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The Quaker Eirenicon Post by :dswanger Category :Essays Author :Maurice Hewlett Date :November 2011 Read :4132

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The Quaker Eirenicon

In our late scramble to spend our own, or secure some other body's, money, a message of beauty, distinction and serene confidence in its own truth, has been overlooked by this distracted world. There is little wonder. As well might a blackbird flute on Margate Sands on a Bank Holiday as this Quaker message, "To all men," breathe love and goodwill among them just now. The effect has been much the same: to those who heeded it matter for tears that such heavenly balm should be within our hearing but out of our grasp; to the ravenous and the rabid a mere foolishness.

To my mind nothing so admirable has been put forward by any Church calling itself Christian throughout five years' horror and delirium. I must not expect the Morning Boast or Long Bow to agree with it, but I am inclined to ask my fellow citizens if they have not yet had enough of these evangelists of war and ill-will towards men. If they have, here is an alternative for them to try.

"We appeal to all men," say the Quakers to the world, "to recognise the great spiritual force of love which is found in all, and which makes us one common brotherhood." It is a hard saying, as things are now; and yet, if it is true, that 'tis love that makes the world go round, it is certain by this time that 'tis hate that makes it stop. What stops trade? English hate Germans, Germans hate English; masters grudge men, men masters. What holds up Ireland? Protestants hate Catholics, Catholics Protestants; each hates England and England hates both. The infernal brew of 1914 has poisoned the tissues of humanity; proud flesh, sour blood, keep us all in a sick ferment. What will save us? Who will show us any good?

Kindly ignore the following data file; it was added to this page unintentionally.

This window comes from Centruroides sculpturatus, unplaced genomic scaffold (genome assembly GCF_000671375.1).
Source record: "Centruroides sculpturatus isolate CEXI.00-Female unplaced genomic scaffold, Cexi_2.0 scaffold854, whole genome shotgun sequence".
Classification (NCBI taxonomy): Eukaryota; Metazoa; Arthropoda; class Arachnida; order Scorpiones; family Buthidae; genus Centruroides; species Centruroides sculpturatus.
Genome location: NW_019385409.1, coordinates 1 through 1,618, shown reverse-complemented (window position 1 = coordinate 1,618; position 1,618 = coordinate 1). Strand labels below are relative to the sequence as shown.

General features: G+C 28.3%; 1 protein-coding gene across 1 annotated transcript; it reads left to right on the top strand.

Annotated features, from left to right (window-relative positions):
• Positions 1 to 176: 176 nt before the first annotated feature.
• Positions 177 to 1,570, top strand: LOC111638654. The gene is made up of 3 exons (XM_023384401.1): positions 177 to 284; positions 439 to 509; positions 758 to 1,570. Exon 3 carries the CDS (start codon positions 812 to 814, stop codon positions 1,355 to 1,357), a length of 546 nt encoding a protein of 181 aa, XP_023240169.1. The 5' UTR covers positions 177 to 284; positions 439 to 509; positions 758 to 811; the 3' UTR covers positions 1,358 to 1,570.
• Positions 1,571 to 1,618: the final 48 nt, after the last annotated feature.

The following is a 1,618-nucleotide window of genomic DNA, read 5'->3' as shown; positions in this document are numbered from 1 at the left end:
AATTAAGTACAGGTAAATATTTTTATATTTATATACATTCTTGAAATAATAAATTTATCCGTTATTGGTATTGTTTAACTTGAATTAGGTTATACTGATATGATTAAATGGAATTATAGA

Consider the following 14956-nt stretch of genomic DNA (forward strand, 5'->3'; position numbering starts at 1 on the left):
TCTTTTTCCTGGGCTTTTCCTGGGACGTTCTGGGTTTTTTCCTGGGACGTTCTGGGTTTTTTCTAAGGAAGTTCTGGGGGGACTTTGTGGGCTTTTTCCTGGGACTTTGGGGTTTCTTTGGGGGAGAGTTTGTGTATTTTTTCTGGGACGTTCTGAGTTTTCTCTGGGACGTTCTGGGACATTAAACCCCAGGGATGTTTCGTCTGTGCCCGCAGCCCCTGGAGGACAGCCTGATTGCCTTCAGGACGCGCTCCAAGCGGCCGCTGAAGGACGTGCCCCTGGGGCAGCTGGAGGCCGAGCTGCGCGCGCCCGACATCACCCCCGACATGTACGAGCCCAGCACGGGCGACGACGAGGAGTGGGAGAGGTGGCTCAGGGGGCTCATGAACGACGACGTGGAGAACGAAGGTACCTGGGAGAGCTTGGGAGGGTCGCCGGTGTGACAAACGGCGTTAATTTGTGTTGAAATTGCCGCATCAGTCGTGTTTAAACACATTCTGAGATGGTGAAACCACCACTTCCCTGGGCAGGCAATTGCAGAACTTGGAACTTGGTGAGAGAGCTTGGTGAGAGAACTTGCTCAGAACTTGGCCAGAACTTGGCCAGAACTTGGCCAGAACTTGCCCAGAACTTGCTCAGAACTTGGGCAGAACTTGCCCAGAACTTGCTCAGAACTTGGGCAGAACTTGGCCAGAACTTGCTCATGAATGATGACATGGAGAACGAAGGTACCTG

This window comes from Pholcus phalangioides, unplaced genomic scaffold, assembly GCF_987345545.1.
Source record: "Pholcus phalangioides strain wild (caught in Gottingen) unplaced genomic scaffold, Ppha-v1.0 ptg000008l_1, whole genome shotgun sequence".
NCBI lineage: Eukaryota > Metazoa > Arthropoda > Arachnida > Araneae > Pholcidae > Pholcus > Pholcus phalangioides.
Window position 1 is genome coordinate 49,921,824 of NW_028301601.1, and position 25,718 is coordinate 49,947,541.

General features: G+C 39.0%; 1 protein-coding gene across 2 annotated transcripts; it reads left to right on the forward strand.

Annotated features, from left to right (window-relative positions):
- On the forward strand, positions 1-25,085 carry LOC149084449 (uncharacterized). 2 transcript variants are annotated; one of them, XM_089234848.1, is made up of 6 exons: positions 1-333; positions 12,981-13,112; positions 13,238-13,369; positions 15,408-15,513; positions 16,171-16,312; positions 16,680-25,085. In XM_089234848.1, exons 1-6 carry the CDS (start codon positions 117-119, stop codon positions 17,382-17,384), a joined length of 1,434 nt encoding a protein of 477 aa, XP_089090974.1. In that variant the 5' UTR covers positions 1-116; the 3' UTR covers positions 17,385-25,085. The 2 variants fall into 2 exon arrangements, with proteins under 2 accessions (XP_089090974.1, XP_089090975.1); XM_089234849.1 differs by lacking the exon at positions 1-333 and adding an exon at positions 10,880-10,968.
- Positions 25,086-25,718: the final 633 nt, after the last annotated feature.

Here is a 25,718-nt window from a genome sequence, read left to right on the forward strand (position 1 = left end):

One thing only, say the Quakers. Listen. "Through the dark cloud of selfishness and materialism shines the eternal light of Christ in man. It can never perish.... The profound need of our time is to realise the everlasting truth of the common Fatherhood of God--the Spirit of Love--and the oneness of the human race." I wondered on Christmas Day, when children were carolling "Peace on earth and mercy mild," for how many hundred years men had been hearing that, how many of them had said that they believed it, and how many had acted as if they did believe it. I wondered if the editors of Long Bow and the Morning Boast had heard them, and what effect the words would have upon their next articles about the deportation of aliens, or the value of machine-guns as strike-breakers.